Beyond Bulls & Bears


Equity Income: Why the UK Could Be a Productive Hunting Ground

A sustained period of low interest rates in Europe and elsewhere has prompted income-seeking investors to cast their nets more widely. Colin Morton, vice president and portfolio manager, Franklin UK Equity team, believes the UK equity market could be a productive hunting ground.

At a recent gathering of fund buyers, we were asked about the sustainability of UK dividends—specifically whether they could maintain their current levels.

And certainly if one looks back two or three years, there was a lot of concern over the sustainability of UK dividends.

The UK dividend market was very concentrated and highly reliant on a few sectors. In some of those sectors, the dividends were not well supported. For example, big energy firms were labouring under lower oil prices, while pharmaceutical companies looked weaker amid speculation about increased regulation.

But if you fast-forward to 2018/19, we reckon the breadth of dividend support and opportunity across the UK market is far wider.

Brexit Uncertainty Prevails

Uncertainty, particularly over how Brexit will turn out, has created a pessimistic mood about UK stocks in general. But for us, that suggests there should be potential opportunities to be found.

Growing short-termism among many investors is contributing to an emerging valuation gap. Stocks with attractive yields in industries facing challenges over the next three to nine months appear to us to be good value, while investors are paying higher multiples for high-growth stocks that they think appear more stable.

As active managers, we’re convinced that investing in companies that trade significantly below their intrinsic value is the route to sustained, long-term investment returns. At times, this may involve taking a contrarian stance with stocks that appear deeply out of favour.

Today, investment managers running an income franchise have got a much broader palette of opportunity than they’ve had for some time. In fact, we think the current climate provides one of the broadest selections of attractive dividend yielding stocks that we can remember: Sectors including oil, mining, pharmaceuticals, tobacco, utilities, housebuilders, insurance companies and retailers are all producing attractive levels of yield.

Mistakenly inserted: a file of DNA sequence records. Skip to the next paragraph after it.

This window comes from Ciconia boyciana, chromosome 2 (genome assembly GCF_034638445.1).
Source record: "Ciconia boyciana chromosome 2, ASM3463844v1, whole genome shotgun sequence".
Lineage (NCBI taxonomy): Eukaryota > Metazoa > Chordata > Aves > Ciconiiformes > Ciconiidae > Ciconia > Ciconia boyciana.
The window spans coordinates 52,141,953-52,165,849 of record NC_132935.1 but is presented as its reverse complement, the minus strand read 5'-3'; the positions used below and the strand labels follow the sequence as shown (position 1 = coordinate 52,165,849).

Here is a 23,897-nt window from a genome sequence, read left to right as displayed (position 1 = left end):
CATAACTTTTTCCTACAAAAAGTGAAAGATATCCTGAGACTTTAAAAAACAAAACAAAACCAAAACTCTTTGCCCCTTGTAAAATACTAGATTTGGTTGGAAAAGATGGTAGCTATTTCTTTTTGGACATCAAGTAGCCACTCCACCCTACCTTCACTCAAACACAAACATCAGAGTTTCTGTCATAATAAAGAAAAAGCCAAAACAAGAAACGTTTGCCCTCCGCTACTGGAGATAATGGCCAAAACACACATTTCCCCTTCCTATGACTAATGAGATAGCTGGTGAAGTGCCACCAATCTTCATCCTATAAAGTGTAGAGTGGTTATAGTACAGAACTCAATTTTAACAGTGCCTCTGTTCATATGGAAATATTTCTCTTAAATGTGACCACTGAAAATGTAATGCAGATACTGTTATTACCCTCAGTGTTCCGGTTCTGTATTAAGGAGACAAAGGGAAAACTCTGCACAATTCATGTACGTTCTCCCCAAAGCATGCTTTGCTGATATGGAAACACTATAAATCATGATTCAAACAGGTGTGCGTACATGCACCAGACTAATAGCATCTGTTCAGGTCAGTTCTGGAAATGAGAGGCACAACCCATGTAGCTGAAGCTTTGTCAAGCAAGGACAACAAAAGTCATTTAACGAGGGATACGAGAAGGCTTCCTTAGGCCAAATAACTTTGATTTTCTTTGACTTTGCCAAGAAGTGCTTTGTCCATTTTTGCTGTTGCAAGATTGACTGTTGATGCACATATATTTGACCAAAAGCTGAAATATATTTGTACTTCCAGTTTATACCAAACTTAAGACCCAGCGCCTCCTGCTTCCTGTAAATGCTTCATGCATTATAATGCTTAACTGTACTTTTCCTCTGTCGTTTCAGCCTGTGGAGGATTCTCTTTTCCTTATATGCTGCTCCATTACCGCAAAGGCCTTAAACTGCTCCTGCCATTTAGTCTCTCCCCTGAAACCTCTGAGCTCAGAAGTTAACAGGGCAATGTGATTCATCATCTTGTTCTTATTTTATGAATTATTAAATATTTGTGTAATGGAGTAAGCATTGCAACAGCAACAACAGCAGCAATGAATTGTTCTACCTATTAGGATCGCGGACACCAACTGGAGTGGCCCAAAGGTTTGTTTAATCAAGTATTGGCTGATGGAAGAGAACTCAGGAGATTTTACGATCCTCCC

The jump in dividend yields has been driven in part by recent stock market volatility: share prices in some sectors have tumbled, sending yields upwards.

With some areas of the market paying dividends up to 8%, those spiking yields have understandably raised the question of whether the dividend is sustainable.

Variety of Choice

We think that the sheer variety of sectors now offering potentially attractive yield could give investors comfort. If an investor is uncomfortable with one sector, there are a range of other yield-offering sectors to consider.

Certain sectors, such as oil and financial services, might find themselves exposed to macroeconomic vagaries, but we feel that for other sectors the concern may be overstated.

Housebuilding is one sector that has been generating solid dividends recently. But it is seen as potentially exposed to political uncertainties, including a possible no-deal Brexit or a change in the UK government. As we’ve explained in previous articles, we have a more stoical view of housebuilding in the United Kingdom: No one has yet worked out a way of building houses online so we’re pretty confident that there’s a need for housebuilders.

There is undoubtedly a shortage of appropriate housing in the United Kingdom. And any post-Brexit UK government will still need to address that shortage.

In our view, investors can have a degree of comfort in the more attractive environment for investing in dividend yielding stocks in general, with a caveat that there are scenarios which obviously would be a challenge to that viewpoint.

Data from third-party sources may have been used in the preparation of this material and Franklin Templeton Investments (“FTI”) has not independently verified, validated or audited such data. FTI accepts no liability whatsoever for any loss arising from use of this information, and reliance upon the comments, opinions and analyses in the material is at the sole discretion of the user. Products, services and information may not be available in all jurisdictions and are offered by FTI affiliates and/or their distributors as local laws and regulations permit. Please consult your own professional adviser for further information on availability of products and services in your jurisdiction.

The comments, opinions and analyses expressed herein are for informational purposes only and should not be considered individual investment advice or recommendations to invest in any security or to adopt any investment strategy. Because market and economic conditions are subject to rapid change, comments, opinions and analyses are rendered as of the date of the posting and may change without notice. The material is not intended as a complete analysis of every material fact regarding any country, region, market, industry, investment or strategy.

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What Are the Risks?

All investments involve risk, including possible loss of principal. The value of investments can go down as well as up, and investors may not get back the full amount invested. Stock prices fluctuate, sometimes rapidly and dramatically, due to factors affecting individual companies, particular industries or sectors, or general market conditions. Special risks are associated with foreign investing, including currency fluctuations, economic instability and political developments.

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